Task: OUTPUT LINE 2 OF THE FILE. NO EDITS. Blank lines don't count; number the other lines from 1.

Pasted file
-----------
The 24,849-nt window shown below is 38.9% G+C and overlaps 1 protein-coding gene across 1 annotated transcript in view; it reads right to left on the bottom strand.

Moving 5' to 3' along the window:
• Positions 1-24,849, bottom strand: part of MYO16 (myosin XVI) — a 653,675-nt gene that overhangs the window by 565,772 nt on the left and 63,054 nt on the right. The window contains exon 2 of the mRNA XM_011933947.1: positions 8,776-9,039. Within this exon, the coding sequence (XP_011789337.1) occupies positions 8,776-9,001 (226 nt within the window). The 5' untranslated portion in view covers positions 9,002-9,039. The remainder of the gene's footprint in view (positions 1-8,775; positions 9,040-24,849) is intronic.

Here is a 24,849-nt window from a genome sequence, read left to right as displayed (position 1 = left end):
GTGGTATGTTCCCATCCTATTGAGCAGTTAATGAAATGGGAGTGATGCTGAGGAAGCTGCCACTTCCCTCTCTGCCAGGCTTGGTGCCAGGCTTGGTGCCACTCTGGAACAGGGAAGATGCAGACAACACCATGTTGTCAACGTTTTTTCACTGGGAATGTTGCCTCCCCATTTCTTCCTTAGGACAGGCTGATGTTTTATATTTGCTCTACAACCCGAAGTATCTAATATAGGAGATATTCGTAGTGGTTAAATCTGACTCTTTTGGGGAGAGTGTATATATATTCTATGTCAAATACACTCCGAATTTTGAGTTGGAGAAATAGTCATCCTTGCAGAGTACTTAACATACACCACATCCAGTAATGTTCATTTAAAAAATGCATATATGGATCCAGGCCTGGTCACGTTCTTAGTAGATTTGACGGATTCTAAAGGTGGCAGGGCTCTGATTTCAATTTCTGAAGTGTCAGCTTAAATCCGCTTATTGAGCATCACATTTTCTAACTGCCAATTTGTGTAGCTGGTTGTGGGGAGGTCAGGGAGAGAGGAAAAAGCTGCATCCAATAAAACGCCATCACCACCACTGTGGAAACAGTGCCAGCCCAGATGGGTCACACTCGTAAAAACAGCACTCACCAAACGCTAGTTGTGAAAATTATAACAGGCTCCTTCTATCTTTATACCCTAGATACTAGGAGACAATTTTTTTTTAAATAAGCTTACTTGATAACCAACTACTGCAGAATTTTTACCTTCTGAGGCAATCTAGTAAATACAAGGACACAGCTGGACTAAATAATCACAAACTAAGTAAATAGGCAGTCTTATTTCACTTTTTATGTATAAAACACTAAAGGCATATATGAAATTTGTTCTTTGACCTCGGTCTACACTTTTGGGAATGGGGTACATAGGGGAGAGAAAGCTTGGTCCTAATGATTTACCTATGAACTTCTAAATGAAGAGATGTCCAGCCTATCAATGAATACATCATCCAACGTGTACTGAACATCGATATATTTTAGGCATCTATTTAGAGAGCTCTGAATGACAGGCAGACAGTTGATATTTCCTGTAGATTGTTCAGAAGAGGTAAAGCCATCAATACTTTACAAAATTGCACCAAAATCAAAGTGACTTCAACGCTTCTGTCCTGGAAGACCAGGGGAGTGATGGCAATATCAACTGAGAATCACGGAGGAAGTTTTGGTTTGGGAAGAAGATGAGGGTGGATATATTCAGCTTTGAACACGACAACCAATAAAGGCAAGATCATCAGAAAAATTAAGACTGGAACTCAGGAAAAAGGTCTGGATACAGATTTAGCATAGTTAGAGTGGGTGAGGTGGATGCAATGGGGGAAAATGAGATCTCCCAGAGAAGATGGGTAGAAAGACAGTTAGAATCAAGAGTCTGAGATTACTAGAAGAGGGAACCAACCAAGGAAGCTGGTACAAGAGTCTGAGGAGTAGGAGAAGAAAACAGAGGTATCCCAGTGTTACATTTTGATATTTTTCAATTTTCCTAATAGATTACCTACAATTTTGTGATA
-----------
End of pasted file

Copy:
Moving 5' to 3' along the window: